The joint celebration also fits well into Xi’s agenda. He advocates a “new type of major power relations” between China and the United States, and Russia may help realize that aim. Putin brazenly defies the United States in global politics, so Xi can aspire to a role as a moderate broker. China could thus gain respect as an equal player with the United States on the global scene. Xi’s hope, no doubt, is that Washington will maintain its leverage in Tokyo. Japan’s leaders must not visit Yasukuni, must apologize again for their predecessors’ crimes, should admit that the Senkaku/Diaoyu islands are under dispute, and must not revise their peace constitution. Xi’s cool reception of Abe in Beijing at the APEC summit was meant to further these aims.
China opposes any change in Japan’s peace constitution and, above all, opposes Japan being assigned a permanent seat in the UN Security Council. This is probably what Putin and Xi meant when warning against “undermining the post-war world order.”
Putin and Xi strongly warn against historical revisionism. On September 3, on the occasion of the 69th anniversary, Xinhuanet reported that Xi stated emphatically: “China will allow neither denial nor distortion of this history, nor any return to militarism… Facts are facts. Truth is truth.”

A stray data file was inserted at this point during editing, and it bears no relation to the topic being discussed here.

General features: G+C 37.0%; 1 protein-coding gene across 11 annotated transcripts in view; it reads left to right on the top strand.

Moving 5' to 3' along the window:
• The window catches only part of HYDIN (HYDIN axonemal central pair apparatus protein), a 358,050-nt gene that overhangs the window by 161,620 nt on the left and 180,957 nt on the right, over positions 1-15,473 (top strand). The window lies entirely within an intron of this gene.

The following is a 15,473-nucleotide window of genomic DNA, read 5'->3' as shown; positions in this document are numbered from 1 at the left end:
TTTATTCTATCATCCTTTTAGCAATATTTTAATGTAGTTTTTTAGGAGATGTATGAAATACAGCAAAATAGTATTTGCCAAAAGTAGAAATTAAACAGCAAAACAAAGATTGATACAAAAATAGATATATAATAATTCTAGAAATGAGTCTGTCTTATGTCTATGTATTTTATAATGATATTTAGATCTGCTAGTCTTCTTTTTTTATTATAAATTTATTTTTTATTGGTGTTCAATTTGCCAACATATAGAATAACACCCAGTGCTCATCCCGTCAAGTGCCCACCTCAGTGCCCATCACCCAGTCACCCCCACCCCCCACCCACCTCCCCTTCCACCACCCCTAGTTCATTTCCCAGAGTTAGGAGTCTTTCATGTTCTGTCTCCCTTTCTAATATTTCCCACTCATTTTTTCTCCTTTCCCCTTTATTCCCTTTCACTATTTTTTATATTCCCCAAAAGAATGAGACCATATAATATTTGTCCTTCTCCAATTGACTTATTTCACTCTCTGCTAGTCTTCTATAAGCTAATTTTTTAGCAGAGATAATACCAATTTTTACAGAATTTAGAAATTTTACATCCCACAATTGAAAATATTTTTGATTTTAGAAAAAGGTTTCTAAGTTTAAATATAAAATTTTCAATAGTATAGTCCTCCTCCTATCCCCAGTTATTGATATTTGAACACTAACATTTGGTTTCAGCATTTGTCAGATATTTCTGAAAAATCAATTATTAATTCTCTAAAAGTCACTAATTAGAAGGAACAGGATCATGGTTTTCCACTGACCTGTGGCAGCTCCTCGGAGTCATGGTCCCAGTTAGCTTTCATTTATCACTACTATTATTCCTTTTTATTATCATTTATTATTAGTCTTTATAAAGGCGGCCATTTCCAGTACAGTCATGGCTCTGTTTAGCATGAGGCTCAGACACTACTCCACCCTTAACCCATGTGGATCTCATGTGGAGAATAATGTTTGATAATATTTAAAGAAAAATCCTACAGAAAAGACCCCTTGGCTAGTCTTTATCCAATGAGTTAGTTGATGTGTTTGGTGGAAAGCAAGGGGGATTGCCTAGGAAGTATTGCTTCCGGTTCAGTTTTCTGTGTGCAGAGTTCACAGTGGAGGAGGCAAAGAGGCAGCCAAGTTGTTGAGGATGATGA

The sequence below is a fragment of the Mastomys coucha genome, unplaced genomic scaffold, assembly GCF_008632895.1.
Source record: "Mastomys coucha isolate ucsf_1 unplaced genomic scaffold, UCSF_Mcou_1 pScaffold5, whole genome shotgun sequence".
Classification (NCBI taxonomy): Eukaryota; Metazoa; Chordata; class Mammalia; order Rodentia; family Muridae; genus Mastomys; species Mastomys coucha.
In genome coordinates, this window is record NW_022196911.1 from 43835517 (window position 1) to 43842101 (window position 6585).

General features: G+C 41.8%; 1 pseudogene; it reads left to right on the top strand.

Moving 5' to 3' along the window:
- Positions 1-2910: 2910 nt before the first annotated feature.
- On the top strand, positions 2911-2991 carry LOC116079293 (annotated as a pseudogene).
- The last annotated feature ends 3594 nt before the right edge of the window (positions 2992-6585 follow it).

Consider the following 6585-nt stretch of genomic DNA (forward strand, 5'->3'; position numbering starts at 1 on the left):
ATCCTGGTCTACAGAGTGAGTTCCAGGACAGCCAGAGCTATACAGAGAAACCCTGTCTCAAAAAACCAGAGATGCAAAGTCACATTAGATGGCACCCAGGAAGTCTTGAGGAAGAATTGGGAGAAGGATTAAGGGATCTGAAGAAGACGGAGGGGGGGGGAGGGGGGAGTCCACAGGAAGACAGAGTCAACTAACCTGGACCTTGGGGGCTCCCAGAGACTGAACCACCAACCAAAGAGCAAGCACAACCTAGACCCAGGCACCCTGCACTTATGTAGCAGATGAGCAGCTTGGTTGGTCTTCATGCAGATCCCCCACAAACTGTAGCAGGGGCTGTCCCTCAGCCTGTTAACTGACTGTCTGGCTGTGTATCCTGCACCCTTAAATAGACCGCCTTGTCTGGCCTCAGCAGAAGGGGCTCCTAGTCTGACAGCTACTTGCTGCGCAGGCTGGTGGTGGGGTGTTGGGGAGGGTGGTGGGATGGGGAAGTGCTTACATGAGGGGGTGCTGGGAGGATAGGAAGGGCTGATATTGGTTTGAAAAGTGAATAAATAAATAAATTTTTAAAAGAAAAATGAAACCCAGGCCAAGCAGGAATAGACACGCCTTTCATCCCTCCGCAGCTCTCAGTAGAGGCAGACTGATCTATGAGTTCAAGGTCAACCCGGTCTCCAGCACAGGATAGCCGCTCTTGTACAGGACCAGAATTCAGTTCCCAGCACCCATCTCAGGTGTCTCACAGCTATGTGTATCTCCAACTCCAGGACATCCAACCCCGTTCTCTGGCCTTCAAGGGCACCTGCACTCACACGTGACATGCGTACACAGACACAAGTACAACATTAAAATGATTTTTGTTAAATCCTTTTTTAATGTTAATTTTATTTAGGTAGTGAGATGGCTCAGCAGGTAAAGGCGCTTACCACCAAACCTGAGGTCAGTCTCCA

However, when presenting the value of their wartime collaboration, China and Russia may have to rewrite history themselves. No revision is required to speak about the enormous Soviet contribution to defeating Nazi Germany, but it will be tempting to gloss over the fact that after a Soviet force had crushed the Japanese Kwantung army in the battle of Khalkin Gol, May through September 1939, a neutrality pact was negotiated and signed by the USSR and Japan on April 13, 1941, shortly before the German invasion of the USSR. Tokyo and Moscow maintained diplomatic relations until Stalin broke the pact on August 8, 1945, in fulfillment of a secret pledge he had made in February to US President Franklin D. Roosevelt at Yalta, where China was not present. The 2015 joint Sino-Russian celebration may provide an occasion for reviving the old debate about the respective impact of the atomic bombings of Hiroshima and Nagasaki on August 6 and 9, and the Soviet invasion of Manchuria August 8 and 9, in forcing the Japanese Emperor to announce his decision to surrender on August 15. Much will be said about how decisively the Soviets drove the Japanese out of Manchuria.